Human genomic methylation: signatures across populations and ages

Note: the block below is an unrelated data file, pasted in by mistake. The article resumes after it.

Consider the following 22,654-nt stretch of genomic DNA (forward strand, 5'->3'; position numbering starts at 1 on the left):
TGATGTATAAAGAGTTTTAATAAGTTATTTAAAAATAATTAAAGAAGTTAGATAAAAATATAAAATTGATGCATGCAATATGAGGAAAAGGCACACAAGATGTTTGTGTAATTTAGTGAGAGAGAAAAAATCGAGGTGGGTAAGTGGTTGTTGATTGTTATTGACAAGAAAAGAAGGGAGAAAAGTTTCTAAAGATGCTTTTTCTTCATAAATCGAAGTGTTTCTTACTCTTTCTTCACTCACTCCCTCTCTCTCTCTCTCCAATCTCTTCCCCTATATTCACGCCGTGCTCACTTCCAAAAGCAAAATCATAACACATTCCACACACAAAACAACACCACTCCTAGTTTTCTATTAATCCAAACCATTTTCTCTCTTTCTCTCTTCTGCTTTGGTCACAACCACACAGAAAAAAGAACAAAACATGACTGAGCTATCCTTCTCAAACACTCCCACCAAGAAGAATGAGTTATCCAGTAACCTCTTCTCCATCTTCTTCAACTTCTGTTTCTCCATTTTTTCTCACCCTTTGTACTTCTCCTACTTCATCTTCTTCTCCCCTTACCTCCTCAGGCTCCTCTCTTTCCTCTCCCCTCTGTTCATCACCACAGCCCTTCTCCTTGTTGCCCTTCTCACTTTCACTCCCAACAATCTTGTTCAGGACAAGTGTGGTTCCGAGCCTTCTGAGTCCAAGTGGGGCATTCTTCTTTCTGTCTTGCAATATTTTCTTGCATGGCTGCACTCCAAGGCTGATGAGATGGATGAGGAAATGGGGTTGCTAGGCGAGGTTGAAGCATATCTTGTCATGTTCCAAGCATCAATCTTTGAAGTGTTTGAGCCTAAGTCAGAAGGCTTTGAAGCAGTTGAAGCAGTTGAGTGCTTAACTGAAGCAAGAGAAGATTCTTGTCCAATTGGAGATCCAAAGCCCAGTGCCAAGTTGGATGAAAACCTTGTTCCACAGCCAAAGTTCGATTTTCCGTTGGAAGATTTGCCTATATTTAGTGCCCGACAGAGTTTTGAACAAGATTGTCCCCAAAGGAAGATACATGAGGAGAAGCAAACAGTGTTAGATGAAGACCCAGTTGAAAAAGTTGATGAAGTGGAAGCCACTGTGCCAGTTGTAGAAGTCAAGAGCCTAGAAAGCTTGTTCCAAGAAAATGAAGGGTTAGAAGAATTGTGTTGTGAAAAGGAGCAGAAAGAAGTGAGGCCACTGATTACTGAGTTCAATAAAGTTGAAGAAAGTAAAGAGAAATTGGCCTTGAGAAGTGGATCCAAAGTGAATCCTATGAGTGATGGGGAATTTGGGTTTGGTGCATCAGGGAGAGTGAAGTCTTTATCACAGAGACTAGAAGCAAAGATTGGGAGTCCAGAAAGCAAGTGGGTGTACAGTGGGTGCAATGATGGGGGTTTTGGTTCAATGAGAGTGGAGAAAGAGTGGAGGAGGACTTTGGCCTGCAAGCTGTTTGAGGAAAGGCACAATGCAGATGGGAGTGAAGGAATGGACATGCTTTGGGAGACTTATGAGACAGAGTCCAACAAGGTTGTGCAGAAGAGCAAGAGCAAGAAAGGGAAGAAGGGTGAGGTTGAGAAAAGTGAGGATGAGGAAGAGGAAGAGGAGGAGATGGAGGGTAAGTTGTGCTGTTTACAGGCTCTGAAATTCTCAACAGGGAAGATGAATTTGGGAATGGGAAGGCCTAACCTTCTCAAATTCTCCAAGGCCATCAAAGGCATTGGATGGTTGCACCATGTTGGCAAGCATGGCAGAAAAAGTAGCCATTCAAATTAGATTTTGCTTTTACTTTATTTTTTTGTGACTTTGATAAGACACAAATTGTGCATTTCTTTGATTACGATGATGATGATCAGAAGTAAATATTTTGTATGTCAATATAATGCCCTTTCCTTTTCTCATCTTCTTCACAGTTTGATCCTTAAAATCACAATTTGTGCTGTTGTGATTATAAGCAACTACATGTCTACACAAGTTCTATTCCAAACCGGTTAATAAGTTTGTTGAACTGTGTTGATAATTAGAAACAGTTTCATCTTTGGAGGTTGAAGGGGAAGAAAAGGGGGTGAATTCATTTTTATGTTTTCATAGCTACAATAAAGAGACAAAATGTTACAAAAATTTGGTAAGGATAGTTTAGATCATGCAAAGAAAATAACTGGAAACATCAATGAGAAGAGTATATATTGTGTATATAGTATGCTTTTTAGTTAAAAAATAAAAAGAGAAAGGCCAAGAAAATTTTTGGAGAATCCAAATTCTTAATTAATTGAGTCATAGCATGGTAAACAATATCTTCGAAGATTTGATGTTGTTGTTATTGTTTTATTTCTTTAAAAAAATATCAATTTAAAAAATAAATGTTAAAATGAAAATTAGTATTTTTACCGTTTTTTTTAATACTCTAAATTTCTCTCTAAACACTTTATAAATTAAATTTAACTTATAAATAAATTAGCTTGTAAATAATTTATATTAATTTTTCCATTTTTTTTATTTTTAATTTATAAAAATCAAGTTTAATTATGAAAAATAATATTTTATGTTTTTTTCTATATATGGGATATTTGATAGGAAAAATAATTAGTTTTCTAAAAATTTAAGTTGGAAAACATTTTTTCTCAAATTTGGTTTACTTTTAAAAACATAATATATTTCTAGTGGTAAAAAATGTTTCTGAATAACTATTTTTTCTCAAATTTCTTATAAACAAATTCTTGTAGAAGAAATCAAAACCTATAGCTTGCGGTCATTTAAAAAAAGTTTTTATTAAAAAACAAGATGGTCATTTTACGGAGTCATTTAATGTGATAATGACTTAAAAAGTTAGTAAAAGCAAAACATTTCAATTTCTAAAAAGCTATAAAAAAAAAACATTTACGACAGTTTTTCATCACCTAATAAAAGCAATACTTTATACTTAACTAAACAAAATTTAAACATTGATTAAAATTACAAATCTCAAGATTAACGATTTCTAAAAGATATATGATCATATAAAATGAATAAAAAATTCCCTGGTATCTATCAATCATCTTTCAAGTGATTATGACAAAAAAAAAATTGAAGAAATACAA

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Genomic DNA methylation is an epigenetic marker that reflects influences of the environment, aging, and diseases. Although causal mechanisms of these alterations are understudied, the first step to addressing changes in DNA methylation is to map alterations appearing in a particular context. For example, human populations have diverse situational exposures. As an extreme example, the isolated populations of nomadic hunter/gatherer individuals in the Kalahari Desert lack access to most of the conveniences of modern lifestyles. Due to climate and behavioral adaptations of the lifestyle of these isolated populations (acoustic sensitivity to predators, irregular water and food availability), I predicted and demonstrated altered methylation landscapes compared with a non-Khoesan group of southern Africans with more industrialized lifestyles. The sites of differential methylation were assessed for potential functional impact at several example loci. A related project addressed nucleotide variants at interrogated methylation loci. For instance, C to T polymorphisms occurring in some individuals cannot initially be discriminated from loci that have differential cytosine methylation (following bisulfite treatment) in an array-based assay. My solution to this problem was the development of a computational approach to detect loci in methylation array data, which show tiered patterns created by SNP alleles rather than the usual continuum of differential methylation values. This approach was applied to the Kalahari populations and HapMap groups to show the utility of the approach. In the Kalahari populations, post-infancy ages are not recorded. We used functions that utilize DNA methylation to calculate estimates of aging and compared these results with predictions reported by the sample collectors, which were based primarily on interactions with non-nomadic neighbors. I compared the same aging estimates to known ages in the non-Khoesan samples and found correspondence. Although DNA methylation is a good predictor of cellular age, another method is telomere length measurement. To assess a relationship between predictors, I assessed associations in 300 samples between age, DNA methylation, and telomere length. Initial results indicated multiple correlated loci when accounting for gender and ethnicity using a linear model approach.
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